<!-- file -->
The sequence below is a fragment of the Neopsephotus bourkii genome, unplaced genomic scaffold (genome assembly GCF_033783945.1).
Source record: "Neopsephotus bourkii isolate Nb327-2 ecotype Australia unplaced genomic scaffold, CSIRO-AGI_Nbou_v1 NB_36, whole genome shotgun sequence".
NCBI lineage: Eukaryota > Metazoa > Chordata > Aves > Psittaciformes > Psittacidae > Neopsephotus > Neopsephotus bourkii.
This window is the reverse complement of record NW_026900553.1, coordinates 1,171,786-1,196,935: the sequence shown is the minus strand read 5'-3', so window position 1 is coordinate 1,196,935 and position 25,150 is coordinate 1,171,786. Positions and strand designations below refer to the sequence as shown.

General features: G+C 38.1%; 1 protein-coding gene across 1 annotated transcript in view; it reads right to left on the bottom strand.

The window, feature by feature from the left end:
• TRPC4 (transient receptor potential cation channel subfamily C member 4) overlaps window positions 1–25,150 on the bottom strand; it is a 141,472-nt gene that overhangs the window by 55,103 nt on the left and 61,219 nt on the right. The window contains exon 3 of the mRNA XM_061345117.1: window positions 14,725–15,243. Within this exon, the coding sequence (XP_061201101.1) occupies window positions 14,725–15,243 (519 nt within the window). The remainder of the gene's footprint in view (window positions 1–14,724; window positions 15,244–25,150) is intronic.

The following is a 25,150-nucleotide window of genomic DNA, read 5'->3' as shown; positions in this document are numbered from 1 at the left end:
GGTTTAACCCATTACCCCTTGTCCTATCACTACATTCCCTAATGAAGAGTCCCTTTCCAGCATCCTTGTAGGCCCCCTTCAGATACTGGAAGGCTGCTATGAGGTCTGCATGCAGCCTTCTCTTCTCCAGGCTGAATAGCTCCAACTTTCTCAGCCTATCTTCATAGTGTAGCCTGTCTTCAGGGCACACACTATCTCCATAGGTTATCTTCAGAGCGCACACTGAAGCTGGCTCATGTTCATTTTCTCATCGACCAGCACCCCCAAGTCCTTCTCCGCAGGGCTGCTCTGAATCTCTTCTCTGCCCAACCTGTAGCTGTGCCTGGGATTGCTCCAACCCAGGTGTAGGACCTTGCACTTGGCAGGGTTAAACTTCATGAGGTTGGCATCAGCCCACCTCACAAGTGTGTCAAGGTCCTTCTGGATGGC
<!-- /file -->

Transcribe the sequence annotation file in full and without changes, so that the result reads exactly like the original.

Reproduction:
The sequence below is a fragment of the Neopsephotus bourkii genome, unplaced genomic scaffold (genome assembly GCF_033783945.1).
Source record: "Neopsephotus bourkii isolate Nb327-2 ecotype Australia unplaced genomic scaffold, CSIRO-AGI_Nbou_v1 NB_36, whole genome shotgun sequence".
NCBI lineage: Eukaryota > Metazoa > Chordata > Aves > Psittaciformes > Psittacidae > Neopsephotus > Neopsephotus bourkii.
This window is the reverse complement of record NW_026900553.1, coordinates 1,171,786-1,196,935: the sequence shown is the minus strand read 5'-3', so window position 1 is coordinate 1,196,935 and position 25,150 is coordinate 1,171,786. Positions and strand designations below refer to the sequence as shown.

General features: G+C 38.1%; 1 protein-coding gene across 1 annotated transcript in view; it reads right to left on the bottom strand.

The window, feature by feature from the left end:
• TRPC4 (transient receptor potential cation channel subfamily C member 4) overlaps window positions 1–25,150 on the bottom strand; it is a 141,472-nt gene that overhangs the window by 55,103 nt on the left and 61,219 nt on the right. The window contains exon 3 of the mRNA XM_061345117.1: window positions 14,725–15,243. Within this exon, the coding sequence (XP_061201101.1) occupies window positions 14,725–15,243 (519 nt within the window). The remainder of the gene's footprint in view (window positions 1–14,724; window positions 15,244–25,150) is intronic.

The following is a 25,150-nucleotide window of genomic DNA, read 5'->3' as shown; positions in this document are numbered from 1 at the left end:
GGTTTAACCCATTACCCCTTGTCCTATCACTACATTCCCTAATGAAGAGTCCCTTTCCAGCATCCTTGTAGGCCCCCTTCAGATACTGGAAGGCTGCTATGAGGTCTGCATGCAGCCTTCTCTTCTCCAGGCTGAATAGCTCCAACTTTCTCAGCCTATCTTCATAGTGTAGCCTGTCTTCAGGGCACACACTATCTCCATAGGTTATCTTCAGAGCGCACACTGAAGCTGGCTCATGTTCATTTTCTCATCGACCAGCACCCCCAAGTCCTTCTCCGCAGGGCTGCTCTGAATCTCTTCTCTGCCCAACCTGTAGCTGTGCCTGGGATTGCTCCAACCCAGGTGTAGGACCTTGCACTTGGCAGGGTTAAACTTCATGAGGTTGGCATCAGCCCACCTCACAAGTGTGTCAAGGTCCTTCTGGATGGC